'Manhattan Whispers' and 'Mission'

'Manhattan Whispers' and 'Mission' by Gary Duggan at Theatre Upstairs. Photo: Ste Murray

'Manhattan Whispers' and 'Mission' by Gary Duggan at Theatre Upstairs. Photo: Ste Murray

Shibari, Garry Duggan's debut play for Ireland's National Theatre, explored, amongst many other things, the experience of the non-national living in Ireland today. This double bill of his earlier work, which ran concurrently at Theatre Upstairs, 2001's Manhattan Whispers and 2008's Mission, explores dislocation in the city of New York, be it the Irish experience as seen through the eyes of three unnamed characters in Manhattan Whispers or, as in Mission, that of a first-generation native New Yorker. Pride, ignorance and a troubled search for one's self are core themes to the plays showing on and off Abbey Street. But it is here that Duggan's voice feels most free to paint the paranoia and instability of a people in disarray.

A trio of monologues, Manhattan Whispers features three Irish visitors to the Big Apple, whose psyches unspool as they capitulate to the city's constant throb. Telling their tale against a white-tiled backdrop and flickering gel lights, the city's searing heat, its immutable buzz, its continual presence was rendered on the bodies and brains of the characters, who trace the sweat as it slides and gathers in their orifices, their minds going at ninety with thoughts of escape, release and relief. From Brian Bennett's backpacker who just has to move to mute the manic contradictions within his mind (to make a mark yet be imperceptible), to the punishing comedown that pickles Liana O’Cleirigh till she snaps, and Shaun Dunne’s tearaway who may draw solace from the city's soothing pulse but only as it drowns out the pull of his past.

Recounted on a platform, the stale air, the bugs and the rodents, the taunting sounds and stares all build up an atmosphere of a people coming apart at the seams, their insides spilling out through liquid and linguistic means. Like the dance music referenced throughout, Duggan's script is rhythmic, drawing on breaks in the characters' thought processes and poetic beats to drive the action forward and his point home, using their rising paranoia or doubt to build each piece to a crescendo.

Keeping up appearances is a unifying theme. From the unnerving gawk of passers-by in Manhattan Whispers to the questioning taunts of Paul (Bennett) and Walt (Dunne) in Mission, Duggan keeps us conscious of the all-seeing eye of society, the snap judgments we are all prone to, and the sense of belonging that we take for granted but which might not be as solid as we thought.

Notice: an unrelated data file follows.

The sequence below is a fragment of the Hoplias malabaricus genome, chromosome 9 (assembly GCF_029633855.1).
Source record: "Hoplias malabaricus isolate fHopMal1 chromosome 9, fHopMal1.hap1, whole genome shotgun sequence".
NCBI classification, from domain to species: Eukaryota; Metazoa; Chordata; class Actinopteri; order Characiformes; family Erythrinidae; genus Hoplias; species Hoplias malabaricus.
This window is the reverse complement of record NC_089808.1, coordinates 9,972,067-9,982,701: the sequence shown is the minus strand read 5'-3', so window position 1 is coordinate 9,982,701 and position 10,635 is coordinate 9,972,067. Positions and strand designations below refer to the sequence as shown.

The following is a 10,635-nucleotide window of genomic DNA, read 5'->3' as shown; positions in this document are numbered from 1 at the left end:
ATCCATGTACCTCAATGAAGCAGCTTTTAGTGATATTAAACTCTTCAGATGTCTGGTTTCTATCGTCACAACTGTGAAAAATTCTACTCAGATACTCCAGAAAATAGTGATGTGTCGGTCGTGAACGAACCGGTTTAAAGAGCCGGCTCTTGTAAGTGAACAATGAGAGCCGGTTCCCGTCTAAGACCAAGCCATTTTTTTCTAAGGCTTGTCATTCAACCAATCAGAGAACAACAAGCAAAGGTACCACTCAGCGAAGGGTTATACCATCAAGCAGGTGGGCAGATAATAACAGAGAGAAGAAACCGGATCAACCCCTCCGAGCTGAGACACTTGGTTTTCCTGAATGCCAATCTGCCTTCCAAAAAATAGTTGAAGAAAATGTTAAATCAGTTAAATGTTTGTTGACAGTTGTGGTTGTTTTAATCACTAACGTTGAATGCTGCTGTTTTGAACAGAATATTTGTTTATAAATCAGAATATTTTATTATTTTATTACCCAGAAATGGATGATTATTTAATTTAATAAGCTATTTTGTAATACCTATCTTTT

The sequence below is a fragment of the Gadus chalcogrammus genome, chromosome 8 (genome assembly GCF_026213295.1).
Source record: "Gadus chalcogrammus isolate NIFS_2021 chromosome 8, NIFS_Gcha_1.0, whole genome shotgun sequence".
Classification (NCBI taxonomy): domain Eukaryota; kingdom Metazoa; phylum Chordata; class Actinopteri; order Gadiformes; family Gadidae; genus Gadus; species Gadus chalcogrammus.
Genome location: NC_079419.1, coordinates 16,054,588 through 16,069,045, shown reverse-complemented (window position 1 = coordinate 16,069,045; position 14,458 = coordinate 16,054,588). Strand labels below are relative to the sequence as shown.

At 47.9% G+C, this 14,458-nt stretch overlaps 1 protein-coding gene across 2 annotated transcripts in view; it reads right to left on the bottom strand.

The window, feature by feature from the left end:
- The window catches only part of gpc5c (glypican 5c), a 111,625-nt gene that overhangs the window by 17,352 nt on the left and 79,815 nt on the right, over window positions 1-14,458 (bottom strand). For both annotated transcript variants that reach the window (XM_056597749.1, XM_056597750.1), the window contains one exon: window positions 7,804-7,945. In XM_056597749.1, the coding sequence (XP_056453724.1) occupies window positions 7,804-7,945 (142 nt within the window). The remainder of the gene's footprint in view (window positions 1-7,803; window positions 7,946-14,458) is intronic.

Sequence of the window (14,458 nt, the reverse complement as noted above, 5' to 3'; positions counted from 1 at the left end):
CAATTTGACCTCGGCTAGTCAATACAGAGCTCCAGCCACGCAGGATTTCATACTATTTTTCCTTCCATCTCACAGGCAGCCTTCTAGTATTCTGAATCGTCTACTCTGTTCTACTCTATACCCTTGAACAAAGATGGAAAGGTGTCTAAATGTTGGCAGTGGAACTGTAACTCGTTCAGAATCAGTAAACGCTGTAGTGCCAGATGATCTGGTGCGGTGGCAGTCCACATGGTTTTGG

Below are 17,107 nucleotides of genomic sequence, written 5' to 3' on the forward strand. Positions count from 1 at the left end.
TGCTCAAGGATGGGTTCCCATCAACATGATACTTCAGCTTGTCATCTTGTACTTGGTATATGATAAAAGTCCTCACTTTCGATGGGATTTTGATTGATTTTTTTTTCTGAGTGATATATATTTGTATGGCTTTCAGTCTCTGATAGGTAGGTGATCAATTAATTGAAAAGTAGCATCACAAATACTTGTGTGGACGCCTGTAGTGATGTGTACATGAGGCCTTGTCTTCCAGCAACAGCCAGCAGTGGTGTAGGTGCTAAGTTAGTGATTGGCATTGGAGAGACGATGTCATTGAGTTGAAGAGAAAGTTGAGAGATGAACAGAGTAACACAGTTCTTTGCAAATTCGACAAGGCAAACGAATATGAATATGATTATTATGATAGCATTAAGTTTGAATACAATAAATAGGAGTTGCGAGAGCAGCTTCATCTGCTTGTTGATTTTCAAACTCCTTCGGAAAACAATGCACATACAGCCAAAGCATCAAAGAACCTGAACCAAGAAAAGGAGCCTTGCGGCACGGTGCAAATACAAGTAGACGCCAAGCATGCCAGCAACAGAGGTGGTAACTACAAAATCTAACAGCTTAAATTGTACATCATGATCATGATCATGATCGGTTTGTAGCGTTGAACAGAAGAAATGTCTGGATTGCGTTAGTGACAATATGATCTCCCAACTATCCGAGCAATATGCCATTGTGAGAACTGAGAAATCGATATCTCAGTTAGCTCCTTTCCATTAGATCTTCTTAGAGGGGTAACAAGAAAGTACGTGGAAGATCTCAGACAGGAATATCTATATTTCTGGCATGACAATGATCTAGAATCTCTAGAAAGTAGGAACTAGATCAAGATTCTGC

This is the case for Lucia (O’Cleirigh), a city girl with Dominican roots who strikes up a conversation with some safe looking out-of-towners who shatter her guile and her presumptions of differentiation ("This is America. Everyone is American") in Mission. Race, religion and regional pride are riffed upon and left reverberating throughout the piece like a struck chord that saw first time director Duggan build the tension by focusing his performers as much on their joie de vivre as their mounting menace, leaving us unsure as to what they were at. His decision, as playwright, to keep the characters from explicitly revealing motive and intent heightened the sense of dread and suspicion that has left its mark on New York, and by proxy, the world since the towers fell.

Using a cast best known for devising and performing in their own post dramatic fare, often playing exaggerated versions of themselves (As You Are Now, So Once Were We and I am a Home Bird (It's very Hard) Duggan drew out restrained turns, with Dunne, in Manhattan Whispers, a particularly natural presence.

The question of to whom the characters are speaking in Manhattan Whispers, could have been more thoroughly examined, with Bennett appearing to talk to himself and the other two to the audience. A question asked by a character being answered by an audience member raised a smile, but it took us out of the world and signified confusion as to what our role was.

Otherwise Duggan made a strong directorial debut. He captured the mood of a city and its imprint on the consciousness of its people in a way that was way more succinct than his play on around the corner.

Caomhan Keane is a freelance journalist who has written about theatre for The Irish Times and the Sunday Independent and is senior theatre writer at entertainment.ie

  • Review
  • Theatre

'Manhattan Whispers' and 'Mission' by Gary Duggan

15 - 20 October, 2012

Produced by Theatre Upstairs
In Theatre Upstairs @ Lanigan’s Bar

Written and Directed by Gary Duggan

Set, Sound, Lighting Design: Andy Cummins, Karl Shiels, Laura Honan

With: Liana O’Cleirigh, Shaun Dunne, Brian Bennett